Ukraine’s teenage drone champion ‘happy we destroyed someone’

Andrey Pokrasa, 15, lands his drone on his hand during an interview with The Associated Press in Kyiv, Ukraine, Saturday, June 11, 2022. Andrey is welcomed to Ukraine for a stealth aerial reconnaissance that he and his father did at work in progress. war with Russia. They used their drones to help the military discover, locate and destroy Russian targets in the early days of the Russian invasion.

Natasha Pisarenko | AP . photos

As Russian tanks and trucks rush near their village, a Ukrainian teenager and his father stealthily launch their tiny drone into the air.

Working as a team, they took sweeping pictures of the armored column moving towards Kyiv and determined its coordinates, and soon transmitted the valuable information to the Ukrainian army.

Within minutes, artillery batteries rained down on the invading forces with shells that were deadly.

Andrei Pokrasa, 15, and his father, Stanislav, were welcomed to Ukraine for their volunteer aerial reconnaissance work in the early days of the invasion, when Russian forces rushing in from the north made an ultimately unsuccessful attempt to seize the capital and bring the country to its knees.

For an entire week after the invasion on February 24, the pair made repeated overflights with their drone—risking capture, or worse, if Russian forces knew of their intrusion.

“These were some of the scariest moments of my life,” Andre recounted as he showed off his leadership skills to a team of Associated Press reporters.

“We have provided the photos and the website to the armed forces,” he said. “They narrowed down the coordinates with greater accuracy and transmitted them by walkie-talkie, in order to adjust the artillery.”

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His father was happy to leave the leadership to the boy.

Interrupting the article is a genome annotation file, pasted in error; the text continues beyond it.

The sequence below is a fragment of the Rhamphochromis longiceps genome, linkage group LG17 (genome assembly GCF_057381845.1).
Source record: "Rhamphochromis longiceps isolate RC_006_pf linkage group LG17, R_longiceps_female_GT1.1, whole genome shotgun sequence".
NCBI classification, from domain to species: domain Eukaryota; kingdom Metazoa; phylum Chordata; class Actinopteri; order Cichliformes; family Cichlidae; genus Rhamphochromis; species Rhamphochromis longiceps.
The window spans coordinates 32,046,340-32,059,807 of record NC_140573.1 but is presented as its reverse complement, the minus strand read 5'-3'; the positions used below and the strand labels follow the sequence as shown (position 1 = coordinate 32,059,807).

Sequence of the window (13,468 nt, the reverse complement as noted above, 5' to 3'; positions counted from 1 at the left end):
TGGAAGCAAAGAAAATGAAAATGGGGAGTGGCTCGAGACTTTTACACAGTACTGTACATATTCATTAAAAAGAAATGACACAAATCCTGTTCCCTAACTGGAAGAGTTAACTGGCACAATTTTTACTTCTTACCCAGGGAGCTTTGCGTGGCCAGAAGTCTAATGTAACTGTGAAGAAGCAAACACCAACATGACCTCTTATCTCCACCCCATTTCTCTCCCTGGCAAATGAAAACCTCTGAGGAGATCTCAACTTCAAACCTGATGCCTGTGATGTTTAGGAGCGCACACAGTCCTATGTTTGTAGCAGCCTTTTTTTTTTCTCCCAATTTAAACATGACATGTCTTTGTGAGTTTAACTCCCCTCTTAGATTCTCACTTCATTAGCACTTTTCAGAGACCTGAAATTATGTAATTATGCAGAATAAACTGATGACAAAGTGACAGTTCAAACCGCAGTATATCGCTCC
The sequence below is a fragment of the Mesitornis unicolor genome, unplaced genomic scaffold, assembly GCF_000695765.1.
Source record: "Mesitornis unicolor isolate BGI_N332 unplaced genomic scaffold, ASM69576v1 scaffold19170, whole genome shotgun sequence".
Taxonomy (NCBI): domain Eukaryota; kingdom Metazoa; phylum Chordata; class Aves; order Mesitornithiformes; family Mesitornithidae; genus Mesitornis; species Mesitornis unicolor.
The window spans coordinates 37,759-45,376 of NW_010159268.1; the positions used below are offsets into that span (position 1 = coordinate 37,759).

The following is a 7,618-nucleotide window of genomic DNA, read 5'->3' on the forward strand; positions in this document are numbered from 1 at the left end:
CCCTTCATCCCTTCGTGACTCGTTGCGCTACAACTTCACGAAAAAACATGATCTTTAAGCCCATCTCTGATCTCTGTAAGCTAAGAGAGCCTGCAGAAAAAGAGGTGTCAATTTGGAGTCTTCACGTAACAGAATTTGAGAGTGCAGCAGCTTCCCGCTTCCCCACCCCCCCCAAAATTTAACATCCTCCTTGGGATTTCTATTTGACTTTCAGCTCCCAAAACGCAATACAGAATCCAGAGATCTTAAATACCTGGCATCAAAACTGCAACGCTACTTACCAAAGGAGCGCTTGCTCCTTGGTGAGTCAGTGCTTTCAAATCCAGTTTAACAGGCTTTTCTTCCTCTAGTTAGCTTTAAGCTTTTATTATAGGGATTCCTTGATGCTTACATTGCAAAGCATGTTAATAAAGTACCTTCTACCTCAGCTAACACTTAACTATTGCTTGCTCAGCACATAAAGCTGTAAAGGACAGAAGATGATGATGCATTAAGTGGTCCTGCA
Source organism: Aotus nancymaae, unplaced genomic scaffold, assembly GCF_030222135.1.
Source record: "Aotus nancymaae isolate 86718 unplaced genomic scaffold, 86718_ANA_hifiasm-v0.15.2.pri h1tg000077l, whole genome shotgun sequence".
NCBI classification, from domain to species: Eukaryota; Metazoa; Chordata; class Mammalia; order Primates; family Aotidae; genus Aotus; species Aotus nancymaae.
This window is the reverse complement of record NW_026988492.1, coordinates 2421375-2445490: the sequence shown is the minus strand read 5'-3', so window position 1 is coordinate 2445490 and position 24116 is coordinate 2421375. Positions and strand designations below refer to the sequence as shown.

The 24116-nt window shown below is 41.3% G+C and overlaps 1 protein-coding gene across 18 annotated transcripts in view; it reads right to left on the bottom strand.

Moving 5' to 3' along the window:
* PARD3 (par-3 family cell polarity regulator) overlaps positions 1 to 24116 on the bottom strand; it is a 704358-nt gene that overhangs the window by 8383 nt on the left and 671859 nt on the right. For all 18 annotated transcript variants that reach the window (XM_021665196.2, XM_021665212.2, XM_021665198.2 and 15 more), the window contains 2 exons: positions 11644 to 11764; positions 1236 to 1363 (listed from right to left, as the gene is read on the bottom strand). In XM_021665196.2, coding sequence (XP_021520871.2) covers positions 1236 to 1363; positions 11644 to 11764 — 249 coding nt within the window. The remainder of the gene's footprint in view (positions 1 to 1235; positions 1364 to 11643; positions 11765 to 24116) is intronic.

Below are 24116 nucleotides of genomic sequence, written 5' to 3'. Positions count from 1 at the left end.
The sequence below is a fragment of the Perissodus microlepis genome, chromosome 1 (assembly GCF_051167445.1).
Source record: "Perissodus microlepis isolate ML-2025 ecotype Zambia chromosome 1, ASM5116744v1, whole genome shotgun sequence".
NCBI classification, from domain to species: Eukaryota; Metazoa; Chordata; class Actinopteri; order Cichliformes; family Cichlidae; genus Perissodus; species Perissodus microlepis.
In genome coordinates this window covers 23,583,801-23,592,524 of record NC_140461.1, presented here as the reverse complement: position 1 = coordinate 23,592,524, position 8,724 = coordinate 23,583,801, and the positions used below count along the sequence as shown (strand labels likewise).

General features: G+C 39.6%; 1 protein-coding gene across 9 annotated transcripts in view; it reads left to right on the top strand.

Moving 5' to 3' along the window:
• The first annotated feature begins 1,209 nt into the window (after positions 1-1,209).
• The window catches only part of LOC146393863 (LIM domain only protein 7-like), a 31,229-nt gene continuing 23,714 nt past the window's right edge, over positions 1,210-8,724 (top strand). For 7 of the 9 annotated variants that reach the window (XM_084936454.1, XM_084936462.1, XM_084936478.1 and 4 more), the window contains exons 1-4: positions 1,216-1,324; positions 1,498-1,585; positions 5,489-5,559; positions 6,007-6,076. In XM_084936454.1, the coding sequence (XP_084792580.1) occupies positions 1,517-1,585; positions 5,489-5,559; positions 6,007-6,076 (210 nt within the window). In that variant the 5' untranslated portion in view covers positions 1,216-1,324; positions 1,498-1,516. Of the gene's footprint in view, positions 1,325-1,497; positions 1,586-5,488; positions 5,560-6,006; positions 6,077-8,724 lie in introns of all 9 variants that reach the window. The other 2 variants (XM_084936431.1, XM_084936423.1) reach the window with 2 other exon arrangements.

“I can operate the drone, but my son does it better. We decided right away he would,” said Stanislav Pokrasa, 41.

They are not sure how many Russian targets have been destroyed using the information they provided. But they saw the devastation of the Russian convoy when they later put the drone back over the charred hulls of trucks and tanks near a town west of Kyiv and off a strategically important highway leading to the capital.

“More than 20 Russian military vehicles were destroyed, among them fuel trucks and tanks,” the father said.

While Russian and Ukrainian forces were fiercely fighting for control of the suburbs of Kyiv, Ukrainian soldiers finally urged the Pokrassa family to leave their village, which was later occupied by Russian forces.

With all adult men up to the age of 60 under government orders to remain in the country, Bukrassa the Elder was unable to rejoin his wife and son when they fled to neighboring Poland.

They returned a few weeks ago, when Andrei finished his school year.

“I was glad we destroyed someone,” he said. “I was glad I contributed, because I was able to do something. It’s not just sitting around and waiting.”

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